Surface mass balance and stable oxygen isotope ratios from shallow firn cores on Fimbulisen, East Antarctica
The mass balance of Antarctica is one of the crucial factors for determining sea-level change in a warming climate. The marginal zones of the continent, namely the ice shelves, are most sensitive to climate change. During the 2009/10 austral summer an extensive glaciological field campaign was carried out on Fimbulisen, an ice shelf in East Antarctica, to investigate its recent surface mass balance. Shallow (10–18 m) firn cores were drilled and accumulation rates and stable-isotope ratios determined. For firn-core dating, two different methods were compared: (1) seasonal variations of stable oxygen isotope ratios (δ18O), and (2) dielectric profiling, including using the volcanic eruptions of Pinatubo, Philippines (1991), and El Chichόn, Mexico (1982), as time markers. The mean annual accumulation for the period 1992–2009 ranges from 298 to 349 mmw.e. a–1. The interannual variability at the drilling sites is >30%. Accumulation rates show a weak decreasing trend during the past 20–30 years, which is statistically significant only for one of the cores. Stable-isotope ratios were compared to the snowfall temperature of Neumayer station. Neither the temperatures nor the δ18O values show any trend for the investigated time period.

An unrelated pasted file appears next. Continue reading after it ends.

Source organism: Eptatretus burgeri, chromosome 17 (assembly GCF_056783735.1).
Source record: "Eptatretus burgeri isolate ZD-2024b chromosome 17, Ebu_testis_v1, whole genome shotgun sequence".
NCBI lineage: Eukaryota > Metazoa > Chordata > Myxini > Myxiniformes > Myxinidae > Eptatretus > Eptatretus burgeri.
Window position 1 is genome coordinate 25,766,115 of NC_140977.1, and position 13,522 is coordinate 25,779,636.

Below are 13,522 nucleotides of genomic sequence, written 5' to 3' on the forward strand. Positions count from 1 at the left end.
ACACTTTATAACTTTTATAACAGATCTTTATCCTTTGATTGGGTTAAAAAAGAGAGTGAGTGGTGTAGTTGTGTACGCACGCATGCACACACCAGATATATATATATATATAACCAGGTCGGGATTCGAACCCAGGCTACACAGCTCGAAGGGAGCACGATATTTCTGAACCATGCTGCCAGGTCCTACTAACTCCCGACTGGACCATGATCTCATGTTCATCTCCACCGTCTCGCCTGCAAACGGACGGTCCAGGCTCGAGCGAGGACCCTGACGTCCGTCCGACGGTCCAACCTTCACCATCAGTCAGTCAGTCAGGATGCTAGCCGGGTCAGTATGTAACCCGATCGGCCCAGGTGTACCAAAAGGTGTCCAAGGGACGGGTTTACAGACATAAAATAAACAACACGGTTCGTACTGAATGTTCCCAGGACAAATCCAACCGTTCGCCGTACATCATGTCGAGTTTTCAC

Source at https://doi.org/10.3189/2012AoG60A102.